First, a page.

Myofascial Release

Myofascial release involves deep and slow manual pressure and strokes, often combined with active or passive movement of the tissue being worked. This can transform a myofascia that is dehydrated, stiff and brittle into one that is hydrated, elastic and yielding. In addition, the manual work stimulates nerve endings in the myofascia, which via neuromuscular pathways can counteract stress induced tension and pain.

What is Fascia?

The term myofascia refers to the inseparable bundle of muscle tissue “myo” and its accompanying web of fascia (connective tissue). It is a strong and elastic multilayered tissue that is very adaptable. This means it changes its form easily depending on how it gets loaded, pulled or stretched. For many years fascia was considered a non-functional “wrapping stuff,” and was discarded in dissections and excluded from anatomy books. Now, it is a highly regarded tissue and recent research has shown that it is involved in numerous functions. To mention only a few is our ability to jump high (elasticity), run far (endurance), lift heavy loads (force transmission), stretch well, and to feel and heal pain.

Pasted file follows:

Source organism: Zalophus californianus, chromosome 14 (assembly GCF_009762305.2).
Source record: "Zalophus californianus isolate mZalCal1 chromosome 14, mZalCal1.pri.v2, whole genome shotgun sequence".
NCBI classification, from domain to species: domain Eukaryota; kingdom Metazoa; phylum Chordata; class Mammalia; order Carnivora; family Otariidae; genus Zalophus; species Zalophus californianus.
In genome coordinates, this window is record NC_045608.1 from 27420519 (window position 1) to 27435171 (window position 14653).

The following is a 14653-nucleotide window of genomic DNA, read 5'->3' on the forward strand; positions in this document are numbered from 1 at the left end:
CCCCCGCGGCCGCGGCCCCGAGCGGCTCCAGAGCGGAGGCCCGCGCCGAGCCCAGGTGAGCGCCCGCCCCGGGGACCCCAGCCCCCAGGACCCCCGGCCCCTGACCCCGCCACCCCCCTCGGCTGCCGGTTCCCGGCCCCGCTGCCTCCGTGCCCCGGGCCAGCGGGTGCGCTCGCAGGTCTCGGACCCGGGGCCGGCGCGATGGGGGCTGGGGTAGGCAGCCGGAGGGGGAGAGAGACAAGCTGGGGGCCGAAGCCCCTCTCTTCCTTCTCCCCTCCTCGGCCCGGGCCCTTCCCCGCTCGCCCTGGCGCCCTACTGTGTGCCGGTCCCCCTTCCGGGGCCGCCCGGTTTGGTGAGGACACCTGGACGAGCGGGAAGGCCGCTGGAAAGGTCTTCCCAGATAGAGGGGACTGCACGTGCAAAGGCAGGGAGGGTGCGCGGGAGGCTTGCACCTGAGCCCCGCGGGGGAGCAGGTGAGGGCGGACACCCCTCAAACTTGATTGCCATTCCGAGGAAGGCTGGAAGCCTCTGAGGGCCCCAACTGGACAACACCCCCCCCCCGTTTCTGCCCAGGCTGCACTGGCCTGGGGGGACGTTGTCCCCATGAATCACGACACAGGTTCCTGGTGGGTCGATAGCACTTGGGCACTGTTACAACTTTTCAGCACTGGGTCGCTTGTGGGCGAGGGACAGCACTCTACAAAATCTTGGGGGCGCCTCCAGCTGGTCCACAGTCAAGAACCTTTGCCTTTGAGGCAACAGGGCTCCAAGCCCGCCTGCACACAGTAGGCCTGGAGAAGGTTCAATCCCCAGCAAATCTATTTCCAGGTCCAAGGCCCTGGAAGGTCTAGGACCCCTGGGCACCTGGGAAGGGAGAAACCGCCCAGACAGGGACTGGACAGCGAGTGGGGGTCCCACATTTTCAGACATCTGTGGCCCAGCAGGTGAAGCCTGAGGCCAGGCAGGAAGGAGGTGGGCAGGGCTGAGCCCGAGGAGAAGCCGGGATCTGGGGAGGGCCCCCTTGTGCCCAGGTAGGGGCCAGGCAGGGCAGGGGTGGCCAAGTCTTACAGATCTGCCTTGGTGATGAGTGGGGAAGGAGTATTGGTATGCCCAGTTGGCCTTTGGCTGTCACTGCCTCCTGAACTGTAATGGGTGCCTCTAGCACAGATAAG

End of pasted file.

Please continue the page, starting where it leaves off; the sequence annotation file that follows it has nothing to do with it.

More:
Myofascial Web

The fascia forms a continuous web throughout the body, covering and connecting every single muscle, bone, organ and nerve. That means that our bones, held together by fascia, can be imagined as “floating” in this myofascial web. Functionally, this connectedness throughout the body means that a tightening in one end of the web will create a pull somewhere else. Thus, where the symptom shows up might not be where the problem lies. As a result of this, our myofascial web will almost serve as a blueprint of our life style and activities. If, for instance, you do the same movement every day, your fascia, along the lines of loading, will get palpably firm. On the other hand, if you sit all day, your fascia can get flattened, dehydrated and brittle. In the long run, both scenarios can be a source of myofascial and skeletal injuries, imbalances and pain.

Myofascial Release

Myofascial release is a derivative of the modality called Rolfing, which Dr. Ida Rolf started to develop in the 1940s. It involves deep pressure and slow strokes, which is often combined with passive or active movement of the tissue being worked. Myofascial release can break up painful scar tissue and fascial adhesions (layers of fascia stuck together), and help hydrate the fascia (facilitate absorption of water). The latter make the fascia more pliable and less brittle, thus more injury resistant. In addition, myofascial release stimulates fascial proprioceptors (nerve-endings sensitive to touch, tension, pressure and vibration) and provides pain relief by quieting fascial nociceptors (nerve-endings sensitive to pain). Lastly, myofascial release can stimulate production and reorganization of fascial fibers, thus promote the development of a healthy and elastic myofascial web.